Acyclovir suppression to prevent cesarean delivery after first-episode genital herpes

L. Laurie Scott, Pablo J. Sanchez, Gregory L. Jackson, Fiker Zeray, George D. Wendel

Research output: Contribution to journalArticlepeer-review

190 Scopus citations


Objective: To determine if suppressive acyclovir therapy given to term gravidas experiencing a first episode of genital herpes simplex virus (HSV) infection during pregnancy decreases the need for cesarean delivery for that indication. Methods: Forty-six pregnant women with first episodes of genital herpes during pregnancy were randomly assigned to receive oral acyclovir 400 mg or placebo, three times per day, from 36 weeks' gestation until delivery as part of a prospective, double-blind trial. Herpes simplex virus cultures were obtained when patients presented for delivery. Vaginal delivery was permitted if no clinical recurrence was present; otherwise, a cesarean was performed. Neonatal HSV cultures were obtained and infants were followed-up clinically. Results: None of the 21 patients treated with acyclovir and nine of 25 (36%) treated with placebo had clinical evidence of recurrent genital herpes at delivery (odds ratio [OR] 0.04, 95% confidence interval [CI] 0.002- 0.745; P = .002). No woman treated with acyclovir had a cesarean for herpes, compared with nine of 25 (36%) of those treated with placebo (OR 0.04, CI 0.002-0.745; P = .002). No patient in either treatment group experienced asymptomatic genital viral shedding at delivery. No neonate bad evidence of herpes infection or adverse effects from acyclovir. Conclusion: Suppressive acyclovir therapy reduced the need for cesarean for recurrent herpes in women whose first clinical episode of genital HSV occurred during pregnancy. Suppressive acyclovir treatment did not increase asymptomatic viral shedding and was not harmful to the term fetus.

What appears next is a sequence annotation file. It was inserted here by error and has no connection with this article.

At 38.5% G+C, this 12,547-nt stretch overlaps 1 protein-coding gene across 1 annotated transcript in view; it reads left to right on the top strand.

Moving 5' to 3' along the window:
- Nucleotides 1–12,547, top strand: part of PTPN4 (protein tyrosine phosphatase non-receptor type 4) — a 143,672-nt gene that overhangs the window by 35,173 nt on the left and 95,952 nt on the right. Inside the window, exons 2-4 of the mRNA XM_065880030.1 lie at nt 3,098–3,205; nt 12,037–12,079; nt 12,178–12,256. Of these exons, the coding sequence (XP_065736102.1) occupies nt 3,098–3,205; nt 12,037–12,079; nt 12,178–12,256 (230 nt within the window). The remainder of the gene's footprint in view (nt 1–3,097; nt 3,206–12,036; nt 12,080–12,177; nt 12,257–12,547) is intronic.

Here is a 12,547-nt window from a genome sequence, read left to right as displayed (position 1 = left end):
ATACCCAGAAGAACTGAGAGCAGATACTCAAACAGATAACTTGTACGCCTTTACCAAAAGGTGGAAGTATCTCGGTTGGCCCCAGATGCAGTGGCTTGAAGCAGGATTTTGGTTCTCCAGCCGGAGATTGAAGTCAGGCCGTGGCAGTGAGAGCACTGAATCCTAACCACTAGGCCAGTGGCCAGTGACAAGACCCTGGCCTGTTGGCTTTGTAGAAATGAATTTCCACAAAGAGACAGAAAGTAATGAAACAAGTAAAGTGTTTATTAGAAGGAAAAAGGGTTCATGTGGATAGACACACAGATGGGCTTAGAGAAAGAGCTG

Original languageEnglish (US)
Pages (from-to)69-73
Number of pages5
JournalObstetrics and gynecology
Issue number1
StatePublished - Jan 1996

ASJC Scopus subject areas

  • Obstetrics and Gynecology


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